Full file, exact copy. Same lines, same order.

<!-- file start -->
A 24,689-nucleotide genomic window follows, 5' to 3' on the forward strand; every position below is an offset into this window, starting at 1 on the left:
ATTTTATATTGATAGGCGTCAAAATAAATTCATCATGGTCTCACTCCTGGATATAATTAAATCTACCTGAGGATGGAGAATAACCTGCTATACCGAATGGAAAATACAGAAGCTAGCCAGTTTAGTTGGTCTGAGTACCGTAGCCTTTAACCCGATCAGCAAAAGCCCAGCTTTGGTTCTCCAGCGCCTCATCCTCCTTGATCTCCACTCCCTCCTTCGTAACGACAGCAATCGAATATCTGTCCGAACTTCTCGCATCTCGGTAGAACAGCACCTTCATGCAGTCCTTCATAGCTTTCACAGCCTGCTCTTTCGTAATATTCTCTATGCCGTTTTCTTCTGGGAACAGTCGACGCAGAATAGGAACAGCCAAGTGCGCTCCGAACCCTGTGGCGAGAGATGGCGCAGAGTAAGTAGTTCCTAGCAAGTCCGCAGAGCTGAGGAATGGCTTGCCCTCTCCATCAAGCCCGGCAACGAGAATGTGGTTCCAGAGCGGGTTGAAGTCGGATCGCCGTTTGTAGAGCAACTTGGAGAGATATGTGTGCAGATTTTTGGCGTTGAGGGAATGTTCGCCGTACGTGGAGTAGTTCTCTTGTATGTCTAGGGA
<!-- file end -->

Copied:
A 24,689-nucleotide genomic window follows, 5' to 3' on the forward strand; every position below is an offset into this window, starting at 1 on the left:
ATTTTATATTGATAGGCGTCAAAATAAATTCATCATGGTCTCACTCCTGGATATAATTAAATCTACCTGAGGATGGAGAATAACCTGCTATACCGAATGGAAAATACAGAAGCTAGCCAGTTTAGTTGGTCTGAGTACCGTAGCCTTTAACCCGATCAGCAAAAGCCCAGCTTTGGTTCTCCAGCGCCTCATCCTCCTTGATCTCCACTCCCTCCTTCGTAACGACAGCAATCGAATATCTGTCCGAACTTCTCGCATCTCGGTAGAACAGCACCTTCATGCAGTCCTTCATAGCTTTCACAGCCTGCTCTTTCGTAATATTCTCTATGCCGTTTTCTTCTGGGAACAGTCGACGCAGAATAGGAACAGCCAAGTGCGCTCCGAACCCTGTGGCGAGAGATGGCGCAGAGTAAGTAGTTCCTAGCAAGTCCGCAGAGCTGAGGAATGGCTTGCCCTCTCCATCAAGCCCGGCAACGAGAATGTGGTTCCAGAGCGGGTTGAAGTCGGATCGCCGTTTGTAGAGCAACTTGGAGAGATATGTGTGCAGATTTTTGGCGTTGAGGGAATGTTCGCCGTACGTGGAGTAGTTCTCTTGTATGTCTAGGGA